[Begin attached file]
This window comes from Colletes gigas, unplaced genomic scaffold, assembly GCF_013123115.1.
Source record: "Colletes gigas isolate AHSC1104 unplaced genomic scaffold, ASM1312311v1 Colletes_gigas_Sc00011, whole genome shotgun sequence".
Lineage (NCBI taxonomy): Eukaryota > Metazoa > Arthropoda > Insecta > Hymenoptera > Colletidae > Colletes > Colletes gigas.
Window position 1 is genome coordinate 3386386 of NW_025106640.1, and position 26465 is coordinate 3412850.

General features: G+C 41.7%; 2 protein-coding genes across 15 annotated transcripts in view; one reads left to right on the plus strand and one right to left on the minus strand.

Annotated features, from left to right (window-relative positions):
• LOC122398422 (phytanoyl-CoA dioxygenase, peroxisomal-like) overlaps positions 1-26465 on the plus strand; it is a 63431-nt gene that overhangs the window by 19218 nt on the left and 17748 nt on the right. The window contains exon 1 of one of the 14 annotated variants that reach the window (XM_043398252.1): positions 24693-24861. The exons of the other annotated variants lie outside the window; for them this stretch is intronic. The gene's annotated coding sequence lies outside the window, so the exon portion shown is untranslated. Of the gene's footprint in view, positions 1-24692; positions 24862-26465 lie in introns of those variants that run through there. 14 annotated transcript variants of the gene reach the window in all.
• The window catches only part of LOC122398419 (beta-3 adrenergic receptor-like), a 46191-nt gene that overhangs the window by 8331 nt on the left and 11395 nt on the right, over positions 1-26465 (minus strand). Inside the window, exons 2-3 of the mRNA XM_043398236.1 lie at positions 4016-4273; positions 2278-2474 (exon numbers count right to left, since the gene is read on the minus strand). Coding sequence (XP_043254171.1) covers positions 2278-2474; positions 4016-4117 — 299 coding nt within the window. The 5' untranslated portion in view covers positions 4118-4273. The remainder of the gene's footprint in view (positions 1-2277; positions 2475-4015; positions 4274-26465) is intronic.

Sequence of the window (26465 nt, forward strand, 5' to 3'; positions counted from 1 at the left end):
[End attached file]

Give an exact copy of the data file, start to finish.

This window comes from Colletes gigas, unplaced genomic scaffold, assembly GCF_013123115.1.
Source record: "Colletes gigas isolate AHSC1104 unplaced genomic scaffold, ASM1312311v1 Colletes_gigas_Sc00011, whole genome shotgun sequence".
Lineage (NCBI taxonomy): Eukaryota > Metazoa > Arthropoda > Insecta > Hymenoptera > Colletidae > Colletes > Colletes gigas.
Window position 1 is genome coordinate 3386386 of NW_025106640.1, and position 26465 is coordinate 3412850.

General features: G+C 41.7%; 2 protein-coding genes across 15 annotated transcripts in view; one reads left to right on the plus strand and one right to left on the minus strand.

Annotated features, from left to right (window-relative positions):
• LOC122398422 (phytanoyl-CoA dioxygenase, peroxisomal-like) overlaps positions 1-26465 on the plus strand; it is a 63431-nt gene that overhangs the window by 19218 nt on the left and 17748 nt on the right. The window contains exon 1 of one of the 14 annotated variants that reach the window (XM_043398252.1): positions 24693-24861. The exons of the other annotated variants lie outside the window; for them this stretch is intronic. The gene's annotated coding sequence lies outside the window, so the exon portion shown is untranslated. Of the gene's footprint in view, positions 1-24692; positions 24862-26465 lie in introns of those variants that run through there. 14 annotated transcript variants of the gene reach the window in all.
• The window catches only part of LOC122398419 (beta-3 adrenergic receptor-like), a 46191-nt gene that overhangs the window by 8331 nt on the left and 11395 nt on the right, over positions 1-26465 (minus strand). Inside the window, exons 2-3 of the mRNA XM_043398236.1 lie at positions 4016-4273; positions 2278-2474 (exon numbers count right to left, since the gene is read on the minus strand). Coding sequence (XP_043254171.1) covers positions 2278-2474; positions 4016-4117 — 299 coding nt within the window. The 5' untranslated portion in view covers positions 4118-4273. The remainder of the gene's footprint in view (positions 1-2277; positions 2475-4015; positions 4274-26465) is intronic.

Sequence of the window (26465 nt, forward strand, 5' to 3'; positions counted from 1 at the left end):